Somewhere In This Sadness Is A Path Back To Myself

Snapshot thoughts from the edge of 35

A year ago, waking up on the morning of my birthday, I made a quiet wish for a deadline extension for a play. Whoever that wish reached overshot things somewhat and shut down the theatre sector instead. I have paid my penance by putting some pennies towards this fund here that has been supporting out-of-work theatre workers. That link again? It’s right here. If you’ve ever liked anything I’ve written, I’d love it if you could put a little something towards it. If you’ve hated everything I’ve written, this fund will probably help someone you like more keep going. Win win.


When I wrote an essay about death (stay with me, casual reader) for The Good Immigrant – over 5 years ago now – I still had both my grandfathers. Since then, I have lost both, most recently my maternal grandfather in January. In that essay, I talked about rituals and how they were nonsense but nonsense that binds. It sounded pleasingly profound and pretentious at the time, but I have thought about that observation a lot of late. I have thought about whether I still believe it. I’m going to test it by trying to make a ritual for myself today.

It is my birthday once more and I am spending it at my maternal grandparents’ empty house. At this very moment I am trying to gather something of how it smells because that smell was a constant across my whole life and I know it will be one of the first things to fade. In truth, it already has a little. I feel like I’m perhaps vacuuming up too much of it and not leaving enough behind for others.

The last year (and a bit) was hands down the worst of my life, as it has been for so many others. I’ve lost work, relatives, friends, a relationship and my favourite hat. However, I have also gained a niece – the first child born in our immediate family in over 30 years – and her presence in my life increasingly makes me want to try and take those losses and build on their foundations (Also to get a tattoo but that might have been the pandemic getting to me).

So I am thinking this moment here, a ritual creation, can be the start of that. Using old elements to invoke the new. I am having a pint of my grandad’s favoured beer. I am taking photos before the inevitable emptying. I am writing this blog right here. I am saying goodbye. Now that I absorbed my fill of the loud kitchen clock (depicting different types of birds – cute!), I am infusing the comforting silence of the place with a first listen of the multi-talented Anjana Vasan’s gorgeous upcoming album, which feels about right since she once played a fictionalised version of my maternal grandmother who I think would fully adore this music as much as I do. Then I will go for a walk with my friend Shubham who played my maternal grandfather once and I will have rounded off my ritualistic myth making and go home to consider how I can make it linger and how I can make it bind (and probably drink some whisky). Maybe in eighteen years time me and my niece will be having a Stella in a London pub (imagine! the pub!) and she will think this is a nonsense from a wayward uncle but will go along because she knows it means something to him. Maybe when I’m gone she’ll craft it into something new for herself.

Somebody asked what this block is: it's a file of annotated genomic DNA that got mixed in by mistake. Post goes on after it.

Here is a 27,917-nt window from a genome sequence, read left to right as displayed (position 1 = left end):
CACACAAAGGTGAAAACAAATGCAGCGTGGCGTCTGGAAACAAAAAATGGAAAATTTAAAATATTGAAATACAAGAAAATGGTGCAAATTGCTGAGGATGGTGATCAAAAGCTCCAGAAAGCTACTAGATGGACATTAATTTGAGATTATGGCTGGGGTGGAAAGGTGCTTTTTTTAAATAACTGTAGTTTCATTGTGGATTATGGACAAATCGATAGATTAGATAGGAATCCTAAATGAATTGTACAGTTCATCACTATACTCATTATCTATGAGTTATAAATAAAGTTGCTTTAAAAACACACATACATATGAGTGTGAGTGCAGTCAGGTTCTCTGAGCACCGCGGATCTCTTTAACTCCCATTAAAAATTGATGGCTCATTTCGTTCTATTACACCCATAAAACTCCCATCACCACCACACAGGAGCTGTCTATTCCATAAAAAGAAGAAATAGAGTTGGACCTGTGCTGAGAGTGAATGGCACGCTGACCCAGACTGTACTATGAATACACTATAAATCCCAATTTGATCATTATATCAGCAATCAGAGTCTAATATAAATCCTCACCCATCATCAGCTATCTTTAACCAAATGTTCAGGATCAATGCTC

35! We did it, Joe!

Decisions that have helped me the most over the last year, in ascending order:

  • Staying off social media for the most part – 3
  • Going to therapy now that I can afford it for a bit – 2
  • Getting a WhatsApp group – 1

Honestly, nothing has been clearer to me this last year that realising how much pain could’ve been averted by a sympathetic WhatsApp group in which you can be your worst self rather than instinctively present that self to the world. Basically – get a WhatsApp group of likeminded folks who will bring you joy and back from the brink in equal measure.


I started writing something about the self-discovery I have undertaken over the last year and how that has helped balance out the horror but even writing the words “self-discovery” made me gag a bit and I think is the moment you should pull yourself away from the keyboard. So I’ll just say that I am proud to have pushed myself to be more vulnerable and open-hearted in a year that was…very much not ideal for that. In an unexpected way, by loosening up a bit, I feel a little like I have more control over forces in my life that I thought would just be chaotic forever so I’m hopeful for better in the months ahead. Speaking of…


Having read back through some of my old posts, both here and on my Patelograms (which I will still write when I find anything worth saying), there is a clear drive to try and make hope a large part of my output. Sometimes that feels strained. Sometimes it feels honest. But it has never felt less than important. Digging into why that is is one for another day. I just get the sense it will always be a part of what I put into the world. Or at least that’s my hope for myself for the next 35 years – that hope will stay in the heart of everything that I’m doing. That the deep miseries we’ve experienced has created a well of feeling that can be alchemised into glory. An emotion-rich medium through which we can fully be who we always wanted to.

Maybe it’s the beer talking, but I cannot wait to see you all again and make terrible, terrible small talk. That’s where I’m sure a lot of us are at. Longing for the intimate nonsense. But, hey, there’s something in that…

Keep well, folks.

V x

P.S. Looking through my grandfather’s bookshelf, I found a copy of my very first play that I had signed for him. There was a page bookmarked. What did that page say?

I haven’t laughed like that in ages and I fully didn’t expect to do so today. Thanks, universe, you whimsical bastard.

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